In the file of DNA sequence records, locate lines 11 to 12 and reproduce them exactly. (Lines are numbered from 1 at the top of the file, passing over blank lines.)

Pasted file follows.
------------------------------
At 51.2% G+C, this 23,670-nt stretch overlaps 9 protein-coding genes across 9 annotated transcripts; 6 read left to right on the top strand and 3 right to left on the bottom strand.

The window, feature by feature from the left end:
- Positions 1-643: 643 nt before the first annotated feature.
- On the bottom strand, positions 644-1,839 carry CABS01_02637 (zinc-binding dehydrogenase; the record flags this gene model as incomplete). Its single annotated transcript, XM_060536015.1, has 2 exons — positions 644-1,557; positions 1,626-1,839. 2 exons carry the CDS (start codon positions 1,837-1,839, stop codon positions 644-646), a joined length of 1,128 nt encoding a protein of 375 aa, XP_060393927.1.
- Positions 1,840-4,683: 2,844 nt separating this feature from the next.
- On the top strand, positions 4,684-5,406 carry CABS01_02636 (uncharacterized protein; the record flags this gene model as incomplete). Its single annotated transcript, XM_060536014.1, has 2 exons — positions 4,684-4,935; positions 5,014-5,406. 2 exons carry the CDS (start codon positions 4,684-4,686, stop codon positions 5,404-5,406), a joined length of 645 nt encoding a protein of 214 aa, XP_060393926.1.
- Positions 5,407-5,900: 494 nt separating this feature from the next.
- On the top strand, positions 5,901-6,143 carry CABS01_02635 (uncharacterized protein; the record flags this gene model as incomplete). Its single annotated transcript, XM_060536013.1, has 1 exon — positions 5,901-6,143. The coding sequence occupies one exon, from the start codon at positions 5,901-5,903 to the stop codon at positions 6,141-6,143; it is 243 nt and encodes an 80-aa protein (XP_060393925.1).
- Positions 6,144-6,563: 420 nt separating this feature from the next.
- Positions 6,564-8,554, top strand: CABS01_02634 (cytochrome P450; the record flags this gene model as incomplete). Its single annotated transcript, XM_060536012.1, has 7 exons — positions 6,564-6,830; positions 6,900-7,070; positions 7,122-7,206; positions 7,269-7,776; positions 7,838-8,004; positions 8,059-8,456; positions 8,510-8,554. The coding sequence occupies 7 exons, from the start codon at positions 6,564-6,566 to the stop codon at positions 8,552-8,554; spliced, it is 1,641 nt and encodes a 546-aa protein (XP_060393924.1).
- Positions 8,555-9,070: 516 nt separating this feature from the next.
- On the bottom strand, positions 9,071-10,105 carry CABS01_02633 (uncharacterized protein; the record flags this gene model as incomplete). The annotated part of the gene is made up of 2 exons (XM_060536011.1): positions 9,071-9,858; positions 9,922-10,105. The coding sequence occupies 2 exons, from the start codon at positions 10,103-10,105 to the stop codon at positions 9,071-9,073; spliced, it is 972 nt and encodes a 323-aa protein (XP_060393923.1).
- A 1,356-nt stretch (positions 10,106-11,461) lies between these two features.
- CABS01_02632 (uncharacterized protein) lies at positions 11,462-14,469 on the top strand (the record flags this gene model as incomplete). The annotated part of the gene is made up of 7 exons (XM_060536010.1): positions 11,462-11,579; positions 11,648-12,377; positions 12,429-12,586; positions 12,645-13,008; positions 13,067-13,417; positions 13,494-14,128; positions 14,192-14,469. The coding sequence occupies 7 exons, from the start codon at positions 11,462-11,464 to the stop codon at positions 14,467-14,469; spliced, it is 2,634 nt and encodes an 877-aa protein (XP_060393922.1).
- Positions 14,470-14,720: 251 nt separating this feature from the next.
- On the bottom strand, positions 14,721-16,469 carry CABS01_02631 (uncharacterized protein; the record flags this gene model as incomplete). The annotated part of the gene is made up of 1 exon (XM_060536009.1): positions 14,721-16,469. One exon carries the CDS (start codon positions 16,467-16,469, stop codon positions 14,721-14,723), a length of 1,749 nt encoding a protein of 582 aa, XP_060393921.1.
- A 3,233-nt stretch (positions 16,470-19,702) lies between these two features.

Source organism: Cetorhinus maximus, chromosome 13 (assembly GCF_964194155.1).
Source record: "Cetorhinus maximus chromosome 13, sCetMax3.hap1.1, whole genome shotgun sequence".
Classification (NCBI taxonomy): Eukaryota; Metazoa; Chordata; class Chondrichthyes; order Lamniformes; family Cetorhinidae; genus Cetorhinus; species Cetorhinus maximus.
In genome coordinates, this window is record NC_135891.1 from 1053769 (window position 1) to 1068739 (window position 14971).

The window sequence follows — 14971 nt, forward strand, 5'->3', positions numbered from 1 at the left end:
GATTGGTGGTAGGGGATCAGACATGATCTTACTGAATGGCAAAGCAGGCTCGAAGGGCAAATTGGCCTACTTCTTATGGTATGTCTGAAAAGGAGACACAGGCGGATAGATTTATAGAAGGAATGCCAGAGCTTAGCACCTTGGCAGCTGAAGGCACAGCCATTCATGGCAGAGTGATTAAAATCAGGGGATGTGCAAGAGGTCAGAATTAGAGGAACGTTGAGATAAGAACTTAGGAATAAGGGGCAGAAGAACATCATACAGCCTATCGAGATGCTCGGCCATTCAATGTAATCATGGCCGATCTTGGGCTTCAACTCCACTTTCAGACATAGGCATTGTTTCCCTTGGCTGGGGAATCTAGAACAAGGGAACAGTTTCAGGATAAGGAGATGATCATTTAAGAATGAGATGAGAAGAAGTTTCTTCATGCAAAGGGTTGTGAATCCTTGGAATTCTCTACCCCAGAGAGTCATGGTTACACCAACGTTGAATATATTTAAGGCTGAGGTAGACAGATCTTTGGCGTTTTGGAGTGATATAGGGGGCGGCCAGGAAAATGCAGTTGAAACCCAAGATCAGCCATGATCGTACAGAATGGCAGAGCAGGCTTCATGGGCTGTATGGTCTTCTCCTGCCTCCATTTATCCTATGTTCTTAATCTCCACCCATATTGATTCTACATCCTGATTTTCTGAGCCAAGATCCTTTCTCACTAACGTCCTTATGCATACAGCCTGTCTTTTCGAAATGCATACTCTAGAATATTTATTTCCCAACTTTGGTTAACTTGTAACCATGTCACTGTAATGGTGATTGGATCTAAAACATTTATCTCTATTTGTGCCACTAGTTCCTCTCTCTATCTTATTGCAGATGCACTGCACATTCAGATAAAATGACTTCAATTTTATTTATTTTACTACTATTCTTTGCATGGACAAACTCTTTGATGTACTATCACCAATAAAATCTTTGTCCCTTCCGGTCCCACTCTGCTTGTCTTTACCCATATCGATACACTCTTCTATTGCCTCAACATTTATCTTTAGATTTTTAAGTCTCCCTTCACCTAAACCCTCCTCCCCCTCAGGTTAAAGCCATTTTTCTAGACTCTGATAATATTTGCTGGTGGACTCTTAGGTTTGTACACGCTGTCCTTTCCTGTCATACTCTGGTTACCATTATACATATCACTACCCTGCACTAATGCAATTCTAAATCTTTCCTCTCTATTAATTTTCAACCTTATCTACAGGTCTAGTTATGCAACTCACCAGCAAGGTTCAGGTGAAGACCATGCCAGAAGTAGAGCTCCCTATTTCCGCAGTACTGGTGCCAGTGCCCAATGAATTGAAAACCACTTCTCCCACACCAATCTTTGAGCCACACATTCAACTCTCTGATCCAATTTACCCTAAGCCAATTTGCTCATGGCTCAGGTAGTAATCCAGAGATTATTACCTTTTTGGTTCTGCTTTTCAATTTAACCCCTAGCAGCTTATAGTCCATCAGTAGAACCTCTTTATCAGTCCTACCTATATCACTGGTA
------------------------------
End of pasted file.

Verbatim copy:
- Positions 8,555-9,070: 516 nt separating this feature from the next.
- On the bottom strand, positions 9,071-10,105 carry CABS01_02633 (uncharacterized protein; the record flags this gene model as incomplete). The annotated part of the gene is made up of 2 exons (XM_060536011.1): positions 9,071-9,858; positions 9,922-10,105. The coding sequence occupies 2 exons, from the start codon at positions 10,103-10,105 to the stop codon at positions 9,071-9,073; spliced, it is 972 nt and encodes a 323-aa protein (XP_060393923.1).